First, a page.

Methods and Findings

The eight Americas were defined based on race, location of the county of residence, population density, race-specific county-level per capita income, and cumulative homicide rate. Data sources for population and mortality figures were the Bureau of the Census and the National Center for Health Statistics. We estimated life expectancy, the risk of mortality from specific diseases, health insurance, and health-care utilization for the eight Americas. The life expectancy gap between the 3.4 million high-risk urban black males and the 5.6 million Asian females was 20.7 y in 2001. Within the sexes, the life expectancy gap between the best-off and the worst-off groups was 15.4 y for males (Asians versus high-risk urban blacks) and 12.8 y for females (Asians versus low-income southern rural blacks). Mortality disparities among the eight Americas were largest for young (15-44 y) and middle-aged (45-59 y) adults, especially for men. The disparities were caused primarily by a number of chronic diseases and injuries with well-established risk factors. Between 1982 and 2001, the ordering of life expectancy among the eight Americas and the absolute difference between the advantaged and disadvantaged groups remained largely unchanged. Self-reported health plan coverage was lowest for western Native Americans and low-income southern rural blacks. Crude self-reported health-care utilization, however, was slightly higher for the more disadvantaged populations.


Disparities in mortality across the eight Americas, each consisting of millions or tens of millions of Americans, are enormous by all international standards. The observed disparities in life expectancy cannot be explained by race, income, or basic health-care access and utilization alone. Because policies aimed at reducing fundamental socioeconomic inequalities are currently practically absent in the US, health disparities will have to be at least partly addressed through public health strategies that reduce risk factors for chronic diseases and injuries.

Sunday, May 04, 2008

Wooly Mullein

From African violets to wooly mullein, I've always been fascinated by fuzzy leaves. Whether you consider common mullein a noxious weed, a useful herb, or a handsome ornamental probably depends on how many plants you have in a given area. We have just a few, and so we find it charming and useful.

Saturday, May 03, 2008

Sympathy For the Urban Trees

Earth Day spawned a host of articles on "environmental issues." I'm still sifting through my RSS feed results from that day, which is how I came upon The Greening of America--Ambitious Tree-Planting Programs Are Sprouting Up Nationwide by William Booth, Washington Post, Friday, April 25, 2008. It's not easy making those small changes:

Urban tree farming can be a time-consuming, expensive and exasperating experience -- like children, trees require years of maintenance. Businesses complain about the cost, neighbors about the sap. Their roots are murder on sidewalks; their limbs tangle with power lines.

"The city sidewalk can be one of the most hostile environments for a young tree," a cramped cell of garbage soil surrounded by smothering asphalt, says Gregory McPherson, a scientist with the federal Center for Urban Forest Research. "A virtual conflict zone," as one arborist put it, beset by disease, pollution, drought, insects -- not to mention drunk drivers and staple guns and trip-and-fall lawsuits. "It's a tough life," sighs Marcia Bansley, executive director of Trees Atlanta. It's hard out there for a poplar....

Nationwide, three dozen cities have lost a quarter of their tree canopy since 1972, according to the group American Forests, which discovered that America is missing 600 million trees, as our major metropolitan areas fade from green to gray. But here's the problem: The increased density of American cities means there is less room for trees to replace the missing. The same is true in the suburbs: All those new mini-mansions built to the edge of the property line don't have big yards.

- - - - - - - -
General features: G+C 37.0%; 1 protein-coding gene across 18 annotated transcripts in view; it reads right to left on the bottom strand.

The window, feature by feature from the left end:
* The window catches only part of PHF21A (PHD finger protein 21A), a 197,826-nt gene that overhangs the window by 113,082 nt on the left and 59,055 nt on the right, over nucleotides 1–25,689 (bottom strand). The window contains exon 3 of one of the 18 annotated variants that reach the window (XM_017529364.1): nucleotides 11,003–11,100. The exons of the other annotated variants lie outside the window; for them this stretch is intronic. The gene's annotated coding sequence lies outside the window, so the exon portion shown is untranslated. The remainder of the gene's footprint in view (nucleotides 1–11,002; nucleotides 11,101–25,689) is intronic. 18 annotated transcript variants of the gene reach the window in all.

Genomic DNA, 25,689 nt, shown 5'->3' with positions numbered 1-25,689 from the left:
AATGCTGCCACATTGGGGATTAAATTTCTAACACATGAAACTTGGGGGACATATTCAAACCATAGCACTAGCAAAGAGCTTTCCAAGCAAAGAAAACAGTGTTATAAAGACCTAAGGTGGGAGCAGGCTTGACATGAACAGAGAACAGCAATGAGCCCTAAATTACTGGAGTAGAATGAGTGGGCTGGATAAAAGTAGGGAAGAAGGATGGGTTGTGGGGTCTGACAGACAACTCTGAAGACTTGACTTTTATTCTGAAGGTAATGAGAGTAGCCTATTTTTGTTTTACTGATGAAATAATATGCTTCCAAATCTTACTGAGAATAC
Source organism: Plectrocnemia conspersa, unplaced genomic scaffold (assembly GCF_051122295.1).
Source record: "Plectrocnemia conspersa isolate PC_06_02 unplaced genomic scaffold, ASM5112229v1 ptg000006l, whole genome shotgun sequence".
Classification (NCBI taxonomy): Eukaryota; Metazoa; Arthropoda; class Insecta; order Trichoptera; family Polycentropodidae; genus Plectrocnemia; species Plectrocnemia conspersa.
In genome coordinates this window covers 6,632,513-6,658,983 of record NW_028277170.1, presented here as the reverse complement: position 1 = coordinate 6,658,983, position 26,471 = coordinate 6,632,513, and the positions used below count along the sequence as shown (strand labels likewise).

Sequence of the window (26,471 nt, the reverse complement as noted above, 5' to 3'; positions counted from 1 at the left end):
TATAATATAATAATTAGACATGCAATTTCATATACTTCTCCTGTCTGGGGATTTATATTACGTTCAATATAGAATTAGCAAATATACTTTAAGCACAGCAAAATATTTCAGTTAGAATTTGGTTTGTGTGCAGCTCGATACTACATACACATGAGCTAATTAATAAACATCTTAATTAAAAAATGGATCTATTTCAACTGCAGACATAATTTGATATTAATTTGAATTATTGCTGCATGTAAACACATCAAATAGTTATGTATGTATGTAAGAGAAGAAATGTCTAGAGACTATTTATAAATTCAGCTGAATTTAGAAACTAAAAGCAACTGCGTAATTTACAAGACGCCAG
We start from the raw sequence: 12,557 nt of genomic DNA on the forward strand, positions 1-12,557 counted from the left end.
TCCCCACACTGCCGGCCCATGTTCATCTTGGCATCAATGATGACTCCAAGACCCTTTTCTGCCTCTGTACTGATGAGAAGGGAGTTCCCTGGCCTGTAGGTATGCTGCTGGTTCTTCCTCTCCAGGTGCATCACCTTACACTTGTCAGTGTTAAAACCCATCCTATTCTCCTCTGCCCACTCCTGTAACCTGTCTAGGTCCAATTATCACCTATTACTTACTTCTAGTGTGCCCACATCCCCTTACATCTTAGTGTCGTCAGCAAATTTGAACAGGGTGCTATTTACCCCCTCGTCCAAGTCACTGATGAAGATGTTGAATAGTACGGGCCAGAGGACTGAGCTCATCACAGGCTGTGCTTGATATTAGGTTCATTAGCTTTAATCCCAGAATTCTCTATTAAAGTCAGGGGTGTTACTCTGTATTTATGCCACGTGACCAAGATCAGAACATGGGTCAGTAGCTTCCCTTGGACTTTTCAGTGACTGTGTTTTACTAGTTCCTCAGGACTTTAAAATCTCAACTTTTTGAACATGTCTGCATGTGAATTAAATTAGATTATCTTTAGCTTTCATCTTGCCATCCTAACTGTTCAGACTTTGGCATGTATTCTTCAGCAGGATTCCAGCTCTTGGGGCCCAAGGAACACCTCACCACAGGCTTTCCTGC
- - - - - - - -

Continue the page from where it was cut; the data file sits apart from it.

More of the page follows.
When Los Angeles launched its "Million Trees LA" project, it was assumed there would be plenty of room, but as it turns out, "the space is actually quite tight," says McPherson, the scientist with the Forest Service who surveyed the city's bio-inventory with the help of aerial reconnaissance and computer algorithms. McPherson found just 1.3 million spots to "realistically" plant in Los Angeles, most in the yards of private homes....

Treewise, "Washington is in pretty good shape," says Mark Buscaino, executive director of Casey Trees, a community group that helped plant 1,500 trees in the city last year. Canopy cover in Washington is a nice, leafy, green 35 percent, he says, and per capita the city spends more than New York or Los Angeles on its forest, which includes about 120,000 street trees....

But everybody likes trees, right? Apparently, no. According to the community tree planters toiling on the streets, businesses don't like trees (when foliage blocks signage). Bureaucrats don't like trees (because they're a hassle). And despite what they say now, politicians have not been tree huggers. The first item cut in any tight budget year is usually tree maintenance. "When you say, 'What's the cost of a tree?' it is more than buying a tree and putting it in the ground. It's also taking care of it," says Ray Tretheway, executive director of the Sacramento Tree Foundation, who explains it takes two or three years for a tree to establish a home....

Especially, when cities give away small, vulnerable six-inch seedlings in bags or tubes -- the kind of tree offered today, on Arbor Day, around the country. Many arborists now urge cities not to distribute free seedlings for fear the green swag just ends up in the trash. Los Angeles recently stopped the practice.

Planting street trees often requires both a city permit and the permission of neighbors, who give many reasons for not wanting a tree at the curb. They don't like dogs, who do like trees. Tree activists have heard people complain about sap, birds, squirrels, spiders, leaves and shade. Oh, and they don't want their views blocked.

Burry explains that neighborhoods with the fewest trees are the toughest places to plant. "These are often the harshest environments, communities on the bad side of environmental justice issues -- lots of renters, working class, two-job individuals. For us it is much more costly." Burry says it takes intense community outreach -- many meetings, much door knocking, to get neighbors to agree to plant and care for new trees. Then: "Sometimes there has been no organic life on the street in 20 years. The soil is extremely dry, nutrient-poor, compacted. We have to pour gallons and gallons of water and just let it sit, and still sometimes you dig and it's like concrete. This loud clang." Other challenges? "They don't have water hoses," Burry says....